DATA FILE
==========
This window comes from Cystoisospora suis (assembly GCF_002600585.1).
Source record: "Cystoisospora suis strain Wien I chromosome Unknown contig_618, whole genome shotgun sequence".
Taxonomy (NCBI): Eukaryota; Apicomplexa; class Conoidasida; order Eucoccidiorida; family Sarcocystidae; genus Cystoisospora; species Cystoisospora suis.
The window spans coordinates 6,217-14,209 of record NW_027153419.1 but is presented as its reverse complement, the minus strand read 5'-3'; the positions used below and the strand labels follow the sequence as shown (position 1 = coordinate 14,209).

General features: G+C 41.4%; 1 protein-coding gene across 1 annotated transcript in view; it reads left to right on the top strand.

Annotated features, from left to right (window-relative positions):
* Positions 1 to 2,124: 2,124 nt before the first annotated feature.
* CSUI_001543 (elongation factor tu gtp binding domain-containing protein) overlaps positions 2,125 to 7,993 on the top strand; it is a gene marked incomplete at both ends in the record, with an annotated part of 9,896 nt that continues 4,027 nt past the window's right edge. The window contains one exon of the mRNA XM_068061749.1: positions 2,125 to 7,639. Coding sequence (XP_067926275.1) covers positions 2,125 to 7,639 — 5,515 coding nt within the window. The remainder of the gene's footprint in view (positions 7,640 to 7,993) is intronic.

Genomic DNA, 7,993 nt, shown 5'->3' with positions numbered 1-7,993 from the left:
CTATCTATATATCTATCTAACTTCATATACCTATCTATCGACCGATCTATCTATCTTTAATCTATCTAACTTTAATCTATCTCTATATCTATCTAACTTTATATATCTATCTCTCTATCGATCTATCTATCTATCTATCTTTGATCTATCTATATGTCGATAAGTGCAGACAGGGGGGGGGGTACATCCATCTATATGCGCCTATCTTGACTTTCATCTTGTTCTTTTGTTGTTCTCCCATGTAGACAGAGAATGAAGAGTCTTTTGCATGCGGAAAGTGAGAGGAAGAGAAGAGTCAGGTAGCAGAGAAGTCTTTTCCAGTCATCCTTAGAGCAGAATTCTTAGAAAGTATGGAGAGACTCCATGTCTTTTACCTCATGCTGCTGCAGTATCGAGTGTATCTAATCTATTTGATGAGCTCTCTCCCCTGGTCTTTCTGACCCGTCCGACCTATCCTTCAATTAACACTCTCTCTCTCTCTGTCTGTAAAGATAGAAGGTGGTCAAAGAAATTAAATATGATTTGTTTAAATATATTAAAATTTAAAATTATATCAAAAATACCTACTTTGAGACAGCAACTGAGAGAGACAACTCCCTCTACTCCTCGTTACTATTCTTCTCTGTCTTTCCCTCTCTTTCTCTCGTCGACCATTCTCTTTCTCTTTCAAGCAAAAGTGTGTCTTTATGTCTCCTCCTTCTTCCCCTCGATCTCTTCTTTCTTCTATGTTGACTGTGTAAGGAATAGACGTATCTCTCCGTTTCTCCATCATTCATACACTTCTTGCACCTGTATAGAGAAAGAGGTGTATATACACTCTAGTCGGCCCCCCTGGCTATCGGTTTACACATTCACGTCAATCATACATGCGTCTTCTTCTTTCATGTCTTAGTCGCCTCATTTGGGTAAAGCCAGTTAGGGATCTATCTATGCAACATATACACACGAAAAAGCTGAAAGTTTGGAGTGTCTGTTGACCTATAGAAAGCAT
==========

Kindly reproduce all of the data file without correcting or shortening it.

This window comes from Cystoisospora suis (assembly GCF_002600585.1).
Source record: "Cystoisospora suis strain Wien I chromosome Unknown contig_618, whole genome shotgun sequence".
Taxonomy (NCBI): Eukaryota; Apicomplexa; class Conoidasida; order Eucoccidiorida; family Sarcocystidae; genus Cystoisospora; species Cystoisospora suis.
The window spans coordinates 6,217-14,209 of record NW_027153419.1 but is presented as its reverse complement, the minus strand read 5'-3'; the positions used below and the strand labels follow the sequence as shown (position 1 = coordinate 14,209).

General features: G+C 41.4%; 1 protein-coding gene across 1 annotated transcript in view; it reads left to right on the top strand.

Annotated features, from left to right (window-relative positions):
* Positions 1 to 2,124: 2,124 nt before the first annotated feature.
* CSUI_001543 (elongation factor tu gtp binding domain-containing protein) overlaps positions 2,125 to 7,993 on the top strand; it is a gene marked incomplete at both ends in the record, with an annotated part of 9,896 nt that continues 4,027 nt past the window's right edge. The window contains one exon of the mRNA XM_068061749.1: positions 2,125 to 7,639. Coding sequence (XP_067926275.1) covers positions 2,125 to 7,639 — 5,515 coding nt within the window. The remainder of the gene's footprint in view (positions 7,640 to 7,993) is intronic.

Genomic DNA, 7,993 nt, shown 5'->3' with positions numbered 1-7,993 from the left:
CTATCTATATATCTATCTAACTTCATATACCTATCTATCGACCGATCTATCTATCTTTAATCTATCTAACTTTAATCTATCTCTATATCTATCTAACTTTATATATCTATCTCTCTATCGATCTATCTATCTATCTATCTTTGATCTATCTATATGTCGATAAGTGCAGACAGGGGGGGGGGTACATCCATCTATATGCGCCTATCTTGACTTTCATCTTGTTCTTTTGTTGTTCTCCCATGTAGACAGAGAATGAAGAGTCTTTTGCATGCGGAAAGTGAGAGGAAGAGAAGAGTCAGGTAGCAGAGAAGTCTTTTCCAGTCATCCTTAGAGCAGAATTCTTAGAAAGTATGGAGAGACTCCATGTCTTTTACCTCATGCTGCTGCAGTATCGAGTGTATCTAATCTATTTGATGAGCTCTCTCCCCTGGTCTTTCTGACCCGTCCGACCTATCCTTCAATTAACACTCTCTCTCTCTCTGTCTGTAAAGATAGAAGGTGGTCAAAGAAATTAAATATGATTTGTTTAAATATATTAAAATTTAAAATTATATCAAAAATACCTACTTTGAGACAGCAACTGAGAGAGACAACTCCCTCTACTCCTCGTTACTATTCTTCTCTGTCTTTCCCTCTCTTTCTCTCGTCGACCATTCTCTTTCTCTTTCAAGCAAAAGTGTGTCTTTATGTCTCCTCCTTCTTCCCCTCGATCTCTTCTTTCTTCTATGTTGACTGTGTAAGGAATAGACGTATCTCTCCGTTTCTCCATCATTCATACACTTCTTGCACCTGTATAGAGAAAGAGGTGTATATACACTCTAGTCGGCCCCCCTGGCTATCGGTTTACACATTCACGTCAATCATACATGCGTCTTCTTCTTTCATGTCTTAGTCGCCTCATTTGGGTAAAGCCAGTTAGGGATCTATCTATGCAACATATACACACGAAAAAGCTGAAAGTTTGGAGTGTCTGTTGACCTATAGAAAGCAT